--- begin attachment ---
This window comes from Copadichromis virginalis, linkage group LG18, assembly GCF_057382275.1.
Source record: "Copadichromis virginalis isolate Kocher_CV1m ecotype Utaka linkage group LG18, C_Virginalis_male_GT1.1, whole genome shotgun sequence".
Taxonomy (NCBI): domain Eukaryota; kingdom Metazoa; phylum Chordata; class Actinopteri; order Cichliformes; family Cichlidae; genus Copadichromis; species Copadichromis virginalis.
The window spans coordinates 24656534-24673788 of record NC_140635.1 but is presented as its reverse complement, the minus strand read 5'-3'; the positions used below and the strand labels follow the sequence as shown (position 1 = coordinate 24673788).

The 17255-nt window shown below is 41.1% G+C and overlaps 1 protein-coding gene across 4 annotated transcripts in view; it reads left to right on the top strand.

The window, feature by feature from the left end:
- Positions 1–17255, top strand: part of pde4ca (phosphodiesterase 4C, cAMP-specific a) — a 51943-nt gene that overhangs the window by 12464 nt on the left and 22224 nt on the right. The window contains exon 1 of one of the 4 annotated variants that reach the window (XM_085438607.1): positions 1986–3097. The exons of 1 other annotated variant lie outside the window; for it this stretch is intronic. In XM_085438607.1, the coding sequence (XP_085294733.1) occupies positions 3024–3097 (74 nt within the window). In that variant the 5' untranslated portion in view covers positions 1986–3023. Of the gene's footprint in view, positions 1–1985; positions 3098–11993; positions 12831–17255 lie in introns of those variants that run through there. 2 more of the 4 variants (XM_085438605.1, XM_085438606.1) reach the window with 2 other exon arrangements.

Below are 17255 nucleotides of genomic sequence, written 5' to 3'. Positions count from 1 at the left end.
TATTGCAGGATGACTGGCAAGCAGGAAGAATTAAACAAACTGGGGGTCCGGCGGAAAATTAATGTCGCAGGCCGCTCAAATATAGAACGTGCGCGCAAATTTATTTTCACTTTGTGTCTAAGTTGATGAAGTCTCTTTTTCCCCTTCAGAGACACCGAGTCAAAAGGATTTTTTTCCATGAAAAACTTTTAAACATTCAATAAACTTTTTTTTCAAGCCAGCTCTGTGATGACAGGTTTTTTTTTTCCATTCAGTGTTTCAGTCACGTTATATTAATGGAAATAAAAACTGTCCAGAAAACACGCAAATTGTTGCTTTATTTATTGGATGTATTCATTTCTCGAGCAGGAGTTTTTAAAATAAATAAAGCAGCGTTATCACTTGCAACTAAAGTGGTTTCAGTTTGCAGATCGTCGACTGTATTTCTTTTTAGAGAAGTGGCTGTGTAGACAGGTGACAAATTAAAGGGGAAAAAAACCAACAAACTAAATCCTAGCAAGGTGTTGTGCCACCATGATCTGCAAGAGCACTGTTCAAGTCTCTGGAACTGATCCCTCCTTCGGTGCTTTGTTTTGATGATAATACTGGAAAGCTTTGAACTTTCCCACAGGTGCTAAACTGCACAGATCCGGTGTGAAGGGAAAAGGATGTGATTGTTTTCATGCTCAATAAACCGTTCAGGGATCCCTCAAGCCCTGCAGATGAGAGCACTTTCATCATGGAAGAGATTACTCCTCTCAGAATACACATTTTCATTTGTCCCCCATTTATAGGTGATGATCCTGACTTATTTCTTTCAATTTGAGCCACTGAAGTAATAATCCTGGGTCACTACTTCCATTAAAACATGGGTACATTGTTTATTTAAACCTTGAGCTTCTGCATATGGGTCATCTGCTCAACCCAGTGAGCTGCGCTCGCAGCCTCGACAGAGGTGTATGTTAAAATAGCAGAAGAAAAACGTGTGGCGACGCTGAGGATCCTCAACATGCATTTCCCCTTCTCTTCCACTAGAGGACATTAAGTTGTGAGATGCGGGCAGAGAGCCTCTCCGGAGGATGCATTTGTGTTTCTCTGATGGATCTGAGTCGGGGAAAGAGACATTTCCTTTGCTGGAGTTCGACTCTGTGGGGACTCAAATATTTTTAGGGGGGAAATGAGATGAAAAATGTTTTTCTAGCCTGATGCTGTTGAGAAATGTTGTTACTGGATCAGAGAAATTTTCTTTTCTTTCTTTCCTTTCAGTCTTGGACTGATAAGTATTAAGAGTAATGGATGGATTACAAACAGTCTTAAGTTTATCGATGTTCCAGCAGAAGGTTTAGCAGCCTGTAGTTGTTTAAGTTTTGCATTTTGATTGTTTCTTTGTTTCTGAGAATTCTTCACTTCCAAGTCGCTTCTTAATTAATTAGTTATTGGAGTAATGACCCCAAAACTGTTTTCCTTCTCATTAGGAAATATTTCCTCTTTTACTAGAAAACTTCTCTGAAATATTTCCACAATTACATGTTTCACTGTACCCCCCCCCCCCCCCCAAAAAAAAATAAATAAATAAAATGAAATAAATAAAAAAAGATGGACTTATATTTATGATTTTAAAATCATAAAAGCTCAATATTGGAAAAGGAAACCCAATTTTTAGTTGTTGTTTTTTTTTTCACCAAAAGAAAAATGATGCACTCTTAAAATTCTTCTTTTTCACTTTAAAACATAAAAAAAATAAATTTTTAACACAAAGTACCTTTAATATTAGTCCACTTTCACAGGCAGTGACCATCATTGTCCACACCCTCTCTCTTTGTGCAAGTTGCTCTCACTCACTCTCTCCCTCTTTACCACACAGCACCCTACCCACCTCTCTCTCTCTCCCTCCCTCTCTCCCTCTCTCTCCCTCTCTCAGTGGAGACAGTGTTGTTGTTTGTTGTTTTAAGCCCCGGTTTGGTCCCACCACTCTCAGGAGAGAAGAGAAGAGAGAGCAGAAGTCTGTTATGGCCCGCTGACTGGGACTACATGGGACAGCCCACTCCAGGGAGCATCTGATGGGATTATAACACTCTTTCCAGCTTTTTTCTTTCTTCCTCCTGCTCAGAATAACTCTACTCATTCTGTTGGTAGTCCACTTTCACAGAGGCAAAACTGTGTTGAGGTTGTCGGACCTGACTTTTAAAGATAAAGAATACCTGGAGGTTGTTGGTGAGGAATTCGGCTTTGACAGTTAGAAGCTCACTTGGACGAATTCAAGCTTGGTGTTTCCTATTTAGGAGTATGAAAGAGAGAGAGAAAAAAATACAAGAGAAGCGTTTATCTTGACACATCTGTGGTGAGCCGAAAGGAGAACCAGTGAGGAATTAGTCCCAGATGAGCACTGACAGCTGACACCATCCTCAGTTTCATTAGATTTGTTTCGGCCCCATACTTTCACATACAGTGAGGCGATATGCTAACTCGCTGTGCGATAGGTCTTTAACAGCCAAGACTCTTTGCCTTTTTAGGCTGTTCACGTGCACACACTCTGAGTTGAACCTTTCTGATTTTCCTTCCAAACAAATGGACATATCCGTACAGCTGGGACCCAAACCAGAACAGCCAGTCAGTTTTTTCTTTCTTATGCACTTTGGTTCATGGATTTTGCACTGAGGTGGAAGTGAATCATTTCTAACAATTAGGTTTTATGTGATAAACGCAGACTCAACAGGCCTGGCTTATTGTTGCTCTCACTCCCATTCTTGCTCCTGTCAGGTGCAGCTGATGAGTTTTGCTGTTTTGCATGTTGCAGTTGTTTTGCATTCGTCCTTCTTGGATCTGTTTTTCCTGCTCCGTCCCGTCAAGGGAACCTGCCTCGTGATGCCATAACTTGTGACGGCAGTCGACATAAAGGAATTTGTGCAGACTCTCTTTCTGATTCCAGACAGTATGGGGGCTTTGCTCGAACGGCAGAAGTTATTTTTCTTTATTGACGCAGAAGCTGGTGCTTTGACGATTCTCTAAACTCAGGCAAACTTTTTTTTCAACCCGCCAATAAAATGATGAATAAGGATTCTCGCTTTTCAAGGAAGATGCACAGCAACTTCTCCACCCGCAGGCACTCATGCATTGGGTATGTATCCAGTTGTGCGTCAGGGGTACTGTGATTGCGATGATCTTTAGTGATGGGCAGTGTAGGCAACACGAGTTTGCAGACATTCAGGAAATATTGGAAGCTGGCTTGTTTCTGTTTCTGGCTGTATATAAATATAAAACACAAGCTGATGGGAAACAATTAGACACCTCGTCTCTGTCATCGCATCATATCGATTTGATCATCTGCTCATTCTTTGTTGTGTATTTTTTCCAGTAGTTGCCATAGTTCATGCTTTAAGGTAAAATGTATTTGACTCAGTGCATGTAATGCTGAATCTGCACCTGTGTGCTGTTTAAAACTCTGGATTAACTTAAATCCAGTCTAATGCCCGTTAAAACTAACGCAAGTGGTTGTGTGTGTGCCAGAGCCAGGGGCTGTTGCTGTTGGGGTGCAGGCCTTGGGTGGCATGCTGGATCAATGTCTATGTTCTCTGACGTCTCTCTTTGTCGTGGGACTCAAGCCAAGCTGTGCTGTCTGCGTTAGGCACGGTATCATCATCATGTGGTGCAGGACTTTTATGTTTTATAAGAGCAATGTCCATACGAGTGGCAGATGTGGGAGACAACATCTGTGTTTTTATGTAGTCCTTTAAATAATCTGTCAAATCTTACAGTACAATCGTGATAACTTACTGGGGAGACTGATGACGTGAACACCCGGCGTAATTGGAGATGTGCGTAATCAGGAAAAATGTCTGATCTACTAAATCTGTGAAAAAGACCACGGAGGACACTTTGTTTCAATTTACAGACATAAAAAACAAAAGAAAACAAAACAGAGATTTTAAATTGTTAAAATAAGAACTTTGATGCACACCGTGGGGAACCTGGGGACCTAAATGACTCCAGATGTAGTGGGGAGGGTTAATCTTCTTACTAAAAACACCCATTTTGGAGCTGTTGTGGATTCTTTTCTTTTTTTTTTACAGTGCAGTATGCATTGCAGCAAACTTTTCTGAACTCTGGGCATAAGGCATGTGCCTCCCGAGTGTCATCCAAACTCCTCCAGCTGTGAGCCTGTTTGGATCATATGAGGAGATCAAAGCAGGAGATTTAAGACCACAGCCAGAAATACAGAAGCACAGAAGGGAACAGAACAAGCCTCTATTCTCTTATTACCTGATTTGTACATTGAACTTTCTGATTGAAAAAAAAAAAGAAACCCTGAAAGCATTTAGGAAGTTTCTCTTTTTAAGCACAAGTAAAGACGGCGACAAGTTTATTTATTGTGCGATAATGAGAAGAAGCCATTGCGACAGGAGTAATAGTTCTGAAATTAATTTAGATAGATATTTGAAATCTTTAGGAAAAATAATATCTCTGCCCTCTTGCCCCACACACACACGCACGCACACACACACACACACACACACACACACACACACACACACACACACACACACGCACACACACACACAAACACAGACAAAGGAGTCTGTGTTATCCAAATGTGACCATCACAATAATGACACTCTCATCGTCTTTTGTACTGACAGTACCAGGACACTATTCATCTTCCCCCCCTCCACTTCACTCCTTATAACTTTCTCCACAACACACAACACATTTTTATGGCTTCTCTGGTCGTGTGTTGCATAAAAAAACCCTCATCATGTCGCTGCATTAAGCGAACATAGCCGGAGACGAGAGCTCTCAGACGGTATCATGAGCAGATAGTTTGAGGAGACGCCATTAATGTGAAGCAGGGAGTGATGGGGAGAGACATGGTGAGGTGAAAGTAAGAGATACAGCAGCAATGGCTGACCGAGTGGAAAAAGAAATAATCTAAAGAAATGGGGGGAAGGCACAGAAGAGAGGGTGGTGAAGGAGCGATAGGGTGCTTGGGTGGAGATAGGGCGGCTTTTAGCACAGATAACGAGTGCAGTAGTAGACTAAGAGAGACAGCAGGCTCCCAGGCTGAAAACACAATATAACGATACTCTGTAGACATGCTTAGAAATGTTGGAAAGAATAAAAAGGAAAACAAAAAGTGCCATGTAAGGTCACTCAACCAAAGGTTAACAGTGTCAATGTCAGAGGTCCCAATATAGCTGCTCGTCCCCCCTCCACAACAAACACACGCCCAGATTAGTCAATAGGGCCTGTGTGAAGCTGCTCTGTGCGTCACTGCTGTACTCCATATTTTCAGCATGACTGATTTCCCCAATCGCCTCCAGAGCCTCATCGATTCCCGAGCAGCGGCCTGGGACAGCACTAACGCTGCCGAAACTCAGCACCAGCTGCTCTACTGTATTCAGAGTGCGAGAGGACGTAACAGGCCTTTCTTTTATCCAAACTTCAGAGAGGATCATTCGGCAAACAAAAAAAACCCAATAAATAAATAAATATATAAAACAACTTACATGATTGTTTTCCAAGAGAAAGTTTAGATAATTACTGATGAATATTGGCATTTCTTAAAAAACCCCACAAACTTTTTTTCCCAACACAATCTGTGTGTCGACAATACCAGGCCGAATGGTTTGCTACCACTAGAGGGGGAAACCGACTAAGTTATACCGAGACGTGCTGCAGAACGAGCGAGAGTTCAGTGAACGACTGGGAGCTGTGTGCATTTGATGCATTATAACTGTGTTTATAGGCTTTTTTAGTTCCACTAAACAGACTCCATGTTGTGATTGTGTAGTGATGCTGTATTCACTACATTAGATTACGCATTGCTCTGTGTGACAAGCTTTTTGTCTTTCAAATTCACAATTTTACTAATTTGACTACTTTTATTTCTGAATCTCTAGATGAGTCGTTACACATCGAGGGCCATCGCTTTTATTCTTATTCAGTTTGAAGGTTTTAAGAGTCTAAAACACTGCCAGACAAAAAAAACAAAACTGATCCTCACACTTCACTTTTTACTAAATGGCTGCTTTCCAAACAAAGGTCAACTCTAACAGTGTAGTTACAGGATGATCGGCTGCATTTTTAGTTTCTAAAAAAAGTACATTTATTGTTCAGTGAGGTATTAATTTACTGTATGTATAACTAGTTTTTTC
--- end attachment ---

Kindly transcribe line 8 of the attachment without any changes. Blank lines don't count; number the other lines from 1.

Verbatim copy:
Below are 17255 nucleotides of genomic sequence, written 5' to 3'. Positions count from 1 at the left end.